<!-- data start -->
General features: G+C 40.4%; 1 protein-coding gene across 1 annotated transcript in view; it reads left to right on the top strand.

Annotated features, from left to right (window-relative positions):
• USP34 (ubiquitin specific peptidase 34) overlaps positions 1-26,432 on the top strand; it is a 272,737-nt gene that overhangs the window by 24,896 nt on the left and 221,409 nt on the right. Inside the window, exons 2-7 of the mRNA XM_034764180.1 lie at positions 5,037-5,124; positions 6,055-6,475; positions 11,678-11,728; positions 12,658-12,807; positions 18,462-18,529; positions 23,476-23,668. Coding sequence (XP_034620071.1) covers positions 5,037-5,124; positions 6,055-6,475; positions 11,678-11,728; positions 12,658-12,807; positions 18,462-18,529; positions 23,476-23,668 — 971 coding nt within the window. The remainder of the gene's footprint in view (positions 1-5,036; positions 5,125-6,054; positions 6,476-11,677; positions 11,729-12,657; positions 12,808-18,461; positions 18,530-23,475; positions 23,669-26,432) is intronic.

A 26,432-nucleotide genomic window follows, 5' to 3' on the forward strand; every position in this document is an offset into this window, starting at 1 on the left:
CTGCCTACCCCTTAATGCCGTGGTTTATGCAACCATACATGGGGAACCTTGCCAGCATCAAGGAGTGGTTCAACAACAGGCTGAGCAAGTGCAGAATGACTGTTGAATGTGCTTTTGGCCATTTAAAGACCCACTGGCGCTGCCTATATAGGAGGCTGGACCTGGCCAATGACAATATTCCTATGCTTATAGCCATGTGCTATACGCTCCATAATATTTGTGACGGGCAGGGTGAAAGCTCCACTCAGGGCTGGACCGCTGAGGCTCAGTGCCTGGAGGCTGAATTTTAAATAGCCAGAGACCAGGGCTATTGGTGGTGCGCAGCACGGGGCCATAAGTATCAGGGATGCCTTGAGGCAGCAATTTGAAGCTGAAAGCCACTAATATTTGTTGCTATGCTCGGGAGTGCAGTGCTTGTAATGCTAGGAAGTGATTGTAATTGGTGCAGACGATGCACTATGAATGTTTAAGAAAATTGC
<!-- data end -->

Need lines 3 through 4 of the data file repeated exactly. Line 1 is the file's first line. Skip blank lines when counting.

• USP34 (ubiquitin specific peptidase 34) overlaps positions 1-26,432 on the top strand; it is a 272,737-nt gene that overhangs the window by 24,896 nt on the left and 221,409 nt on the right. Inside the window, exons 2-7 of the mRNA XM_034764180.1 lie at positions 5,037-5,124; positions 6,055-6,475; positions 11,678-11,728; positions 12,658-12,807; positions 18,462-18,529; positions 23,476-23,668. Coding sequence (XP_034620071.1) covers positions 5,037-5,124; positions 6,055-6,475; positions 11,678-11,728; positions 12,658-12,807; positions 18,462-18,529; positions 23,476-23,668 — 971 coding nt within the window. The remainder of the gene's footprint in view (positions 1-5,036; positions 5,125-6,054; positions 6,476-11,677; positions 11,729-12,657; positions 12,808-18,461; positions 18,530-23,475; positions 23,669-26,432) is intronic.

A 26,432-nucleotide genomic window follows, 5' to 3' on the forward strand; every position in this document is an offset into this window, starting at 1 on the left: